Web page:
Previously good school ‘requires improvement’
Date published: 08 November 2018
Photo: Google, DigitalGlobe
Little Heaton CE Primary School
A primary school school previously rated as ‘good’ has been told it needs to improve by the government’s education watchdog.
Ofsted says that the behaviour and achievement levels of pupils at Little Heaton CE Primary School, in Middleton, began to drop after its last inspection more than four years ago.
Inspectors found that the school – which appointed Joyce-Louise Hulme as its new headteacher in January – had ‘begun to address the underlying issues that led to the deterioration of the school.’
But while recently introduced measures are said to be having a ‘considerable impact’ on the standard of education, the school still ‘requires improvement’ in all areas, bar-early years provision.
A report adds: “Teachers are working together to plan a curriculum that helps pupils progress from year to year and are also sharing the good practice that exists in the school.
“However, leaders of subjects and teachers lack the skills required to accurately evaluate the impact of their work on pupils’ learning.”
Children at the Boardman Road school are said to be ‘catching up’ with their basic knowledge and skills, read well and have a good understanding of mathematics.
But writing skills are not improving as quickly and inspectors found that the ‘rising expectations’ that teachers have for English and maths are not reflected in other subjects.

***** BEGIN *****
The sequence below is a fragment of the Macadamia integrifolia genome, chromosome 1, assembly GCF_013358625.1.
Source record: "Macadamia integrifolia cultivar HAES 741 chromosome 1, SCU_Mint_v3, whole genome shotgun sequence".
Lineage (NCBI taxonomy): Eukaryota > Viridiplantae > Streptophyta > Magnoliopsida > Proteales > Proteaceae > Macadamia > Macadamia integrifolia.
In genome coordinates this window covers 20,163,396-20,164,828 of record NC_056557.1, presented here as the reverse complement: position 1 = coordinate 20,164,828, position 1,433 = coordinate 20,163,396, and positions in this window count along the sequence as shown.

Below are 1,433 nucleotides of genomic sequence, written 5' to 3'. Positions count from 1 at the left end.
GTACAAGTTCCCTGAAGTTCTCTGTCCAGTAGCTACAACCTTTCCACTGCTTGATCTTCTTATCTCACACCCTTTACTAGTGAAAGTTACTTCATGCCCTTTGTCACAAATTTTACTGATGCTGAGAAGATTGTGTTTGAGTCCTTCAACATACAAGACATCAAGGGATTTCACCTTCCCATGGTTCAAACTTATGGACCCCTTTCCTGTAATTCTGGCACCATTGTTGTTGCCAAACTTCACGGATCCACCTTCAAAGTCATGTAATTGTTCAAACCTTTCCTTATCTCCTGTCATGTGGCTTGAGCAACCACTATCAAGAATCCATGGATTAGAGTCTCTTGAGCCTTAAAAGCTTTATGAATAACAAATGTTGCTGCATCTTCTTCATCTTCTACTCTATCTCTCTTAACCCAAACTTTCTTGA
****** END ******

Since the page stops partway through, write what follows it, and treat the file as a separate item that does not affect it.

The report adds: “There is a variation in the quality of teaching across the school which affects the progress of pupils in different classes.”
The behaviour of some children is also highlighted as a cause for concern in the report.
It says: “Too often these pupils, mainly boys, let their attention drift in lessons. They become detached from their learning and this can lead to low-level disruption to the learning of those around them.
“Some take too long to settle when asked to do so by a teacher, showing disrespect. This disengagement of a small, but significant, minority of pupils is reflected in the quality of the work they produce.”
It was also found that children who have special educational needs or disabilities, and pupils who are disadvantaged, do not progress as well as other pupils in the school.
However, the report added that the gap, while ‘substantial’, is diminishing.
The school’s early years provision, however, was rated as good, and it was also noted that this has been the case for ‘many years’.
And there was further praise for the school’s ‘caring ethos’ which inspectors described as a long-standing and high-quality feature’. And pupils were said to be ‘well looked after, happy and safe’.
A spokesman for the the school said: “We are taking on the recommendations set out in the report. We have a relatively new head, deputy head and governing board, all of which are making great improvements, as Ofsted acknowledges.
“We hope that this will mean that any future inspections will see the continued hard work and improvements reflected. Parents can be confident that we work hard to provide the best outcomes for our pupils.”
Nick Statham, Local Democracy Reporter
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